Saturday, October 16, 2010
Bishop Eddy Long & the Black Church
About five years ago when I was at a low point in my life, a friend of mine handed me a CD to listen to. I heard this strong confident voice speak about prosperity and Gods plan for me. It was a sermon of Bishop Eddy Long and I played that CD to death, even playing it for my mother and girlfriend at the time. It was refreshing to believe that God had a plan when I did not have a clue. Fast forward to five years later and I hear a story about an Atlanta Bishop who is accused of having homosexual sex with four young males. I at first heard the name and denied it was the same Eddy Long which I had remembered from those CD’s. I was in disbelief until I saw the videos of his accusers and I was shaken back to reality. Maybe he did it or maybe he didn’t, but either way something happened that was inappropriate in my opinion. When the young man looked into the camera and said that Long “could not look him in his face” I believed him. Long in his statement to the congregation starts his statement with “I am not a perfect man” and what he never says is that he did not do it.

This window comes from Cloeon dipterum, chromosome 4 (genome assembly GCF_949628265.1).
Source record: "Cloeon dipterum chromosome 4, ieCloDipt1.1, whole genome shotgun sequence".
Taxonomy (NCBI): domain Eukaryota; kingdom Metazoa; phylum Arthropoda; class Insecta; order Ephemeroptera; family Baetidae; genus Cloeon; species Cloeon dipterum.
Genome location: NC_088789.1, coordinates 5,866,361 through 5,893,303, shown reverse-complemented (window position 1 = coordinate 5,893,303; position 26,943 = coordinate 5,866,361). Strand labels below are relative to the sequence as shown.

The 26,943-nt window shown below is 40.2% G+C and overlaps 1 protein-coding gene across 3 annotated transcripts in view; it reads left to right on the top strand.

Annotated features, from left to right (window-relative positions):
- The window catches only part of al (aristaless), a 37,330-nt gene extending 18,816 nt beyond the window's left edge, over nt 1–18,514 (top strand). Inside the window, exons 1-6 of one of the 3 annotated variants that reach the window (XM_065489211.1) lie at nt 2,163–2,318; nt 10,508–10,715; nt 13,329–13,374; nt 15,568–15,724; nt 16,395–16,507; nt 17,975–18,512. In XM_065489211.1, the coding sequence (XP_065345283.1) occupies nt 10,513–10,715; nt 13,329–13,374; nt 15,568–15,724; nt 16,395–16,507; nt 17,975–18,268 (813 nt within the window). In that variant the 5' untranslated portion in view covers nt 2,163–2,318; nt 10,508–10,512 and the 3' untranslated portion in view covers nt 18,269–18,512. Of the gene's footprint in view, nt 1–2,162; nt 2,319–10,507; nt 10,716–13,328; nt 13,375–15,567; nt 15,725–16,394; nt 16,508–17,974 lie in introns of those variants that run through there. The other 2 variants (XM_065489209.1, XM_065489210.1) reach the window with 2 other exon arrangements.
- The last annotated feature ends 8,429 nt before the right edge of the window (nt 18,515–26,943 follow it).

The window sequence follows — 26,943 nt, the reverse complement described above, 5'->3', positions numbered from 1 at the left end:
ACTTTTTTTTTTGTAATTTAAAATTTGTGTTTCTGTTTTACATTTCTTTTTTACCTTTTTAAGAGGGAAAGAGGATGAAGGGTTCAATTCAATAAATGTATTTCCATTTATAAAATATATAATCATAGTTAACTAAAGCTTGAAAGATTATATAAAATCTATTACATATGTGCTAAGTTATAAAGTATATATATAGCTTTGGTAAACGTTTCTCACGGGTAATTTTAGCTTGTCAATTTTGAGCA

In the Black Church unlike any other Church, the status of a preacher is heightened. This is because most black people do not go to counseling for the most part, so their preacher is their councilor, confident, financial advisor and for black women stand in husband. For these young people who did not have a father he was their missing father. This is why I feel even more so in the black community, when a preacher possibly breaks his vows to the community, it is more damaging because he is more than just a Bishop he’s everything. And black people are more religious and steadfast than other races because of their checkered past oppression and lack of leadership outside of the church. Shoot, most of our leaders come from religious background like Rev Martin Luther King Jr., Malcolm X and Reverend Al Sharpton. So if Bishop did commit the hennas act then he not only has to answer to god if you believe in that but he also has to answer to the Black Community whom are lacking in leadership. http://www.cnn.com/2010/LIVING/10/19/inam.conversation.faith.economy/index.html